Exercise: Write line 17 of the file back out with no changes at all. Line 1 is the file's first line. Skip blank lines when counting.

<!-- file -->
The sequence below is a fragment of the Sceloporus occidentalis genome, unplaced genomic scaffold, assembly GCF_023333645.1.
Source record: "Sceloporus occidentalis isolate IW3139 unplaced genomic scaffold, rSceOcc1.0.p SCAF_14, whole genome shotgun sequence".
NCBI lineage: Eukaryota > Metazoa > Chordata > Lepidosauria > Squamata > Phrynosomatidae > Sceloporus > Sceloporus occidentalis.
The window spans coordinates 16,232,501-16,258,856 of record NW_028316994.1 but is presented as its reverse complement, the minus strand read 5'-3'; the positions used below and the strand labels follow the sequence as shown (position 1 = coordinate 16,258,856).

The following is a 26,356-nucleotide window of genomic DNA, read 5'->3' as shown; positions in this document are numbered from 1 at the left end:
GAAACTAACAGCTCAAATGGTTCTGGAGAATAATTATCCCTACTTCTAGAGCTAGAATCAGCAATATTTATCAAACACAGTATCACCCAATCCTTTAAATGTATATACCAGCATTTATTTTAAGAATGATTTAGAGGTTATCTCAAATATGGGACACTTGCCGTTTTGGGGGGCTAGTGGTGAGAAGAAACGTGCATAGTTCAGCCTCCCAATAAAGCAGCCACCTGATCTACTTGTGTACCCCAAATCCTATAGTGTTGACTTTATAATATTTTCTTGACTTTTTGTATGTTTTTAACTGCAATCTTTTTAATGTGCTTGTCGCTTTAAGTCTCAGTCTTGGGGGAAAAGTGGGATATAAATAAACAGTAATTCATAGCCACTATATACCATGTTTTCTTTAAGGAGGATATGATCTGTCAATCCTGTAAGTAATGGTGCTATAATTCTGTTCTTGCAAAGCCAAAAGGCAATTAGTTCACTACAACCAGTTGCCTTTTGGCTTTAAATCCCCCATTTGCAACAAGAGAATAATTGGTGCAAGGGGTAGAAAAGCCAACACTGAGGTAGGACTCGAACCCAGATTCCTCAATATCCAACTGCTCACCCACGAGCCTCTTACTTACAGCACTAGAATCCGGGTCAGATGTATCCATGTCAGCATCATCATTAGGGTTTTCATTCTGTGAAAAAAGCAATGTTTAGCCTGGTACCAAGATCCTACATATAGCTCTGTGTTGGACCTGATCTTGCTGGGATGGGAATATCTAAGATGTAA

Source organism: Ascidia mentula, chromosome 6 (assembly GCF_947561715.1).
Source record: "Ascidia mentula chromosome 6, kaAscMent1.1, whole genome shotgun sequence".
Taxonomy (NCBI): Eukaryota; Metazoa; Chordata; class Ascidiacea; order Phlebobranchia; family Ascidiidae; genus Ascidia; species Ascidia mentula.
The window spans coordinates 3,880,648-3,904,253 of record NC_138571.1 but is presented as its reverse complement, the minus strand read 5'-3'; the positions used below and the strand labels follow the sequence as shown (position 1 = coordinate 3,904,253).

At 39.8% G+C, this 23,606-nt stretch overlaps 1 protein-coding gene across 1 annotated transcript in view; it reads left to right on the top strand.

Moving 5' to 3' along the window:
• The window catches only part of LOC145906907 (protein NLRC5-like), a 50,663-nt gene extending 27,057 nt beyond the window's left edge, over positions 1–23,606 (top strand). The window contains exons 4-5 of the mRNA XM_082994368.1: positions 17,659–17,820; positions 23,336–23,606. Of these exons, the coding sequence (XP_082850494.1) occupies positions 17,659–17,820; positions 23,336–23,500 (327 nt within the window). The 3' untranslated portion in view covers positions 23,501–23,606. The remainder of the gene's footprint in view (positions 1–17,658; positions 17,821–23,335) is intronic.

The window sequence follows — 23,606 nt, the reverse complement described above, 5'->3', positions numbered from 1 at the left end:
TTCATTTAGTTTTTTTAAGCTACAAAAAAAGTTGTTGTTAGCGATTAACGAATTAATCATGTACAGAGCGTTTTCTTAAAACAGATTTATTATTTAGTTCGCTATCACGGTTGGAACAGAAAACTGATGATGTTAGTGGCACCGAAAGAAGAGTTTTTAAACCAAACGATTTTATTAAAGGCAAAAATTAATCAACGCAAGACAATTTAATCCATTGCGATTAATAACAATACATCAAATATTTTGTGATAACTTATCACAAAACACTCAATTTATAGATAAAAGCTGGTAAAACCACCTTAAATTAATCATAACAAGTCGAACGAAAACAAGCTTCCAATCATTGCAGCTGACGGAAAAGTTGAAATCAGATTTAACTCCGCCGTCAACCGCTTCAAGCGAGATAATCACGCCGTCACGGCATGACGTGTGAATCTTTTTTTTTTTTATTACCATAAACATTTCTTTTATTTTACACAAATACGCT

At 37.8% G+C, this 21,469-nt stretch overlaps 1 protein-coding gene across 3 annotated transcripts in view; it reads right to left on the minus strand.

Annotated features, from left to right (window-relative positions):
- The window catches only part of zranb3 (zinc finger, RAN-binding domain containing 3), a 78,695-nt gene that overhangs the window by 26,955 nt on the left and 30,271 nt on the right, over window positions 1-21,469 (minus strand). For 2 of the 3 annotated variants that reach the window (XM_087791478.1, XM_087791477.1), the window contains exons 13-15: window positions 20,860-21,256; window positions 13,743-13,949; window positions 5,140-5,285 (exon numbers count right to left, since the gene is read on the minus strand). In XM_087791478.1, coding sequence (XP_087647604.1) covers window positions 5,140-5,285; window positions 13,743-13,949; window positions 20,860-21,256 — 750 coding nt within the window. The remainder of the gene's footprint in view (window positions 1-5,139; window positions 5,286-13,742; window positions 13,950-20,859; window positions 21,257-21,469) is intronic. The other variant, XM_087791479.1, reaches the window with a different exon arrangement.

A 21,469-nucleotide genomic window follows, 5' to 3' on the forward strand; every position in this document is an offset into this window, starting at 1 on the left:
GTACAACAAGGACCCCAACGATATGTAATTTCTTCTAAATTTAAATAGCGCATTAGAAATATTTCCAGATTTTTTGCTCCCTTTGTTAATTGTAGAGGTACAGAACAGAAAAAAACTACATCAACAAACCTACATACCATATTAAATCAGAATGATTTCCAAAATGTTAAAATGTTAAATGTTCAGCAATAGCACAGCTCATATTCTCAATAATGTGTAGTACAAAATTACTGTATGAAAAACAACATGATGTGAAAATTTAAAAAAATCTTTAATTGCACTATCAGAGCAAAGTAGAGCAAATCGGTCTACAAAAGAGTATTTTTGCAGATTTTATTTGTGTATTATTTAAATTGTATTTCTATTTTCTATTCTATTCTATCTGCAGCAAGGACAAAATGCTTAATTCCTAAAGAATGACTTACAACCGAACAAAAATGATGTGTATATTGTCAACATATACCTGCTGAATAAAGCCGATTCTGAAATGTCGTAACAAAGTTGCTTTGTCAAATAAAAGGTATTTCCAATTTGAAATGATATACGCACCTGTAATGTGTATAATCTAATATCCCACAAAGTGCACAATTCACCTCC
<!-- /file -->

Annotated features, from left to right (window-relative positions):